The second type, known and unpatchable software, is impossible to patch because there are no known patches for the vulnerabilities and the security loopholes they contain. IT pros can consider the Java update version JRE7u21.There are known vulnerabilities in this version, and Oracle has not yet released updates, putting existing users at security risk with no option to patch the software.

As for unknown software, issues can be identified with periodic system scanning and an automated inventory update. Once discovered, based on the accepted internal organizational IT security policy, IT administrators may choose to permit usage or not. If permitted, the software must then be patched, otherwise it could become a source of vulnerability exploits.


Malware is “malicious” software that gains unwarranted access into the corporate network via corporate endpoints, causing undue damage and disruption of services and operations, and posing a threat to secure information. Malware can be introduced by direct download, email attachments and links, Web drive-by, or remote injection.

Malware exposes systems to security breach and attacks, causes applications and services to fail, results in data leakage and theft and stolen credentials, impacts business productivity, and causes many more insidious security risks, threats, and policy violations.


Statistically, the answer is “no.” The Verizon® 2013 Data Breach Investigations Report cites malware as the source of 40% of breaches that occurred in 2012. This enormous number is second only to hacking attacks and its impact is colossal, damaging corporate assets and business services and even exposing and leaking secure and confidential information.

To add to international malware woes, The Advanced Cyber Attack Landscape report from FireEye® indicates that malware has become a multinational activity with callbacks sent to command-and-control servers in 184 countries in 2012 alone. In fact, these numbers have increased approximately 50% since 2011.


From an endpoint perspective, all workstations should be equipped to detect malware and quarantine them. While most organizations do employ anti-virus and anti-malware software for this, cybercriminals are growing increasingly adept and resourceful and are introducing newer methods of attack. This dangerous evolution calls for advanced security and protection that involves monitoring the functioning of antivirus and anti-malware solutions.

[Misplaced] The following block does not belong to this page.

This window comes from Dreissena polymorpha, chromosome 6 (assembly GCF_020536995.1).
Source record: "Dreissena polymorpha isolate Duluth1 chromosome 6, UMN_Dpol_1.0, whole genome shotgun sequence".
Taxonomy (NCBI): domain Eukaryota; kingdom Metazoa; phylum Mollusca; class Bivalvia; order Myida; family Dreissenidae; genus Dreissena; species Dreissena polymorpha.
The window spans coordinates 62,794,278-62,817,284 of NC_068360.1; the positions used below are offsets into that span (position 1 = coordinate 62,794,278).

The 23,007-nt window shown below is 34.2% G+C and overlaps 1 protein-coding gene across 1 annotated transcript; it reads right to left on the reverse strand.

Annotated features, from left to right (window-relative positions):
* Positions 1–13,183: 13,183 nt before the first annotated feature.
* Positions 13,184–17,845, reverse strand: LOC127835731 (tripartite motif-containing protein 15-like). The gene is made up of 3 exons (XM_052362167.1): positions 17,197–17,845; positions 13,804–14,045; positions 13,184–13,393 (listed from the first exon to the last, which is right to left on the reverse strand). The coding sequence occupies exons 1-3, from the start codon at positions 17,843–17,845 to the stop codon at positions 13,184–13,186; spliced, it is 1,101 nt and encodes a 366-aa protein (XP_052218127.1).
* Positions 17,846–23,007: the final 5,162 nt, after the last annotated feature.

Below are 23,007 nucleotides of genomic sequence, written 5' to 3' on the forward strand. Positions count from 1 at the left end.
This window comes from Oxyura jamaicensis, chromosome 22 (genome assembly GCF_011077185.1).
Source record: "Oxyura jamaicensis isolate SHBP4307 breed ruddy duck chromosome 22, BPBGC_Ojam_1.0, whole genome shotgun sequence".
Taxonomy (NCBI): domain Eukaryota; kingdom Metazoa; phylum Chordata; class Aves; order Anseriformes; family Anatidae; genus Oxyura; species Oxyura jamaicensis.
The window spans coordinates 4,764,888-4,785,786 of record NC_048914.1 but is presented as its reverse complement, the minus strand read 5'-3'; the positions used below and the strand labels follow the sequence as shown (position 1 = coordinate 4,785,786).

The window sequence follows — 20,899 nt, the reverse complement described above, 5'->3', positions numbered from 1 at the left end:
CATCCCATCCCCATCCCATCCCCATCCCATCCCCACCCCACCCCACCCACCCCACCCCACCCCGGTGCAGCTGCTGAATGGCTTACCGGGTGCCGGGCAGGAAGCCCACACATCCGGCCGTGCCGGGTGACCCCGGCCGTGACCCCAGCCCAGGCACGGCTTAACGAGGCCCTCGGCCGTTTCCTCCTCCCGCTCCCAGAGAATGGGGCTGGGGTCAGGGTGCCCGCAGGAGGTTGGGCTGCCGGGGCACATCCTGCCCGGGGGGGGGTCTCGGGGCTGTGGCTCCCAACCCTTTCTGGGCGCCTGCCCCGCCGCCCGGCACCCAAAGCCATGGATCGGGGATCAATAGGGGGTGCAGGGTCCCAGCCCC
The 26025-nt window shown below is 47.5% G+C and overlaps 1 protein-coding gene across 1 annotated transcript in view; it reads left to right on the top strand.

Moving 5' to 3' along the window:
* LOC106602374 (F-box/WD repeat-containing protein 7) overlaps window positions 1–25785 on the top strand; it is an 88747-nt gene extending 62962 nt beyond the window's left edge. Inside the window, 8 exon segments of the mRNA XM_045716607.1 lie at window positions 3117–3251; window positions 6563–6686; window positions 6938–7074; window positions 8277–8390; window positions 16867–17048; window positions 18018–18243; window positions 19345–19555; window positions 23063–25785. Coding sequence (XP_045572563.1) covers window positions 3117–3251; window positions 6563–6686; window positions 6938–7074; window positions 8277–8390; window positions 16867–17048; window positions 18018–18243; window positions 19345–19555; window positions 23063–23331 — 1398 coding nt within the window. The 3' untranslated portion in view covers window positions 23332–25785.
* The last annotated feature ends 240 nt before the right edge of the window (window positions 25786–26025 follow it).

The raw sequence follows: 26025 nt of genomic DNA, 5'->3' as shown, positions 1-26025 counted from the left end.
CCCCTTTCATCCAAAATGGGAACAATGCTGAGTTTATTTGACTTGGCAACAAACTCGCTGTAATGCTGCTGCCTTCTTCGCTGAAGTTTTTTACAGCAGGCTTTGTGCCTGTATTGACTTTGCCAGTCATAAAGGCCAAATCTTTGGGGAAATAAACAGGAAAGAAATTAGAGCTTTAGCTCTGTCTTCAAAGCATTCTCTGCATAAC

IT administrators need to be able to monitor security events by collecting logs and correlate them for advanced incident awareness. Log management of antivirus systems and other security appliances help develop a protective and preventative security information and event management (SIEM) framework for real-time anti-malware security.


Though IT security teams may educate corporate users and employees on security best practices, employee knowledge of insecure IT practices is still quite shallow. Employees often fall prey to cyber-attacks by hacktivists and rogue hackers without having an inkling of their role in the attack.


Employee devices. From USB devices, thumb drives, and flash drives to other mass storage devices and cameras, there are countless potential security threats that employees bring to their workstations. These are devices that can gain direct access to official stored data on enterprise workstations, and may allow data to “leave the building,” or worse, introduce malware infections into the network.

Tablets and smart phones. As the “bring your own device” (BYOD) model is increasingly adopted by businesses, employees’ personal smart phones and tablets are fast becoming dangerous to enterprise security. 

For example, Android operating systems pose threats in multiple ways:

  • OS fragmentation. Not all tablets and smart phones are running the same version of Android, and not all of them get patched uniformly for security issues.
  • Nosy apps. There are dozens of Android apps that access device location, stored contacts, and access to personal information. Allowing access without proper IT permissions could lead to many potential security threats.
  • Data not so persistent. Unlike Apple devices, in which users can restore nearly all stored data using iTunes, Androids are not managed via desktop sync, making it difficult to restore lost data.
  • Passwords with a trail. Android's graphical password system requires users to swipe a set pattern to unlock the device, leaving a touchscreen smudge that a hacker could duplicate.